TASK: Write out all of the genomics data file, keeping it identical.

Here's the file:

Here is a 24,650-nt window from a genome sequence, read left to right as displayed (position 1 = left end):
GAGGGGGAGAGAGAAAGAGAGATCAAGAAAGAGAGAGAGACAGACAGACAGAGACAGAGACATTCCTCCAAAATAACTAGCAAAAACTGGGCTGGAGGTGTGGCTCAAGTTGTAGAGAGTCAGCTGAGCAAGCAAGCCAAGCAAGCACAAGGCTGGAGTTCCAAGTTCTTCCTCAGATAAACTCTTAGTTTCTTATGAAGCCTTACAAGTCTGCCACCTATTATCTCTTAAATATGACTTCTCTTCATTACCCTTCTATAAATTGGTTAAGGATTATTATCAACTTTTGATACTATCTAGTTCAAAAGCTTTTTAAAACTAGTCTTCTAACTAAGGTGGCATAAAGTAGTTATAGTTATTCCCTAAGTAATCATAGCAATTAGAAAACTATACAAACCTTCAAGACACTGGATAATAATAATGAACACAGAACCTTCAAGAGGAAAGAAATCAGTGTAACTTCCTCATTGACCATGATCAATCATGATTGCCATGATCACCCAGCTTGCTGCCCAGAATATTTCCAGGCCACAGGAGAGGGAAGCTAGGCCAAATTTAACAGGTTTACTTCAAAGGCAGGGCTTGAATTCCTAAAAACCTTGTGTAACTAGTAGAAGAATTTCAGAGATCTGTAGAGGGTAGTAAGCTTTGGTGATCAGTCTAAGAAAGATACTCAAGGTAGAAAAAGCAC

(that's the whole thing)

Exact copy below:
Here is a 24,650-nt window from a genome sequence, read left to right as displayed (position 1 = left end):
GAGGGGGAGAGAGAAAGAGAGATCAAGAAAGAGAGAGAGACAGACAGACAGAGACAGAGACATTCCTCCAAAATAACTAGCAAAAACTGGGCTGGAGGTGTGGCTCAAGTTGTAGAGAGTCAGCTGAGCAAGCAAGCCAAGCAAGCACAAGGCTGGAGTTCCAAGTTCTTCCTCAGATAAACTCTTAGTTTCTTATGAAGCCTTACAAGTCTGCCACCTATTATCTCTTAAATATGACTTCTCTTCATTACCCTTCTATAAATTGGTTAAGGATTATTATCAACTTTTGATACTATCTAGTTCAAAAGCTTTTTAAAACTAGTCTTCTAACTAAGGTGGCATAAAGTAGTTATAGTTATTCCCTAAGTAATCATAGCAATTAGAAAACTATACAAACCTTCAAGACACTGGATAATAATAATGAACACAGAACCTTCAAGAGGAAAGAAATCAGTGTAACTTCCTCATTGACCATGATCAATCATGATTGCCATGATCACCCAGCTTGCTGCCCAGAATATTTCCAGGCCACAGGAGAGGGAAGCTAGGCCAAATTTAACAGGTTTACTTCAAAGGCAGGGCTTGAATTCCTAAAAACCTTGTGTAACTAGTAGAAGAATTTCAGAGATCTGTAGAGGGTAGTAAGCTTTGGTGATCAGTCTAAGAAAGATACTCAAGGTAGAAAAAGCAC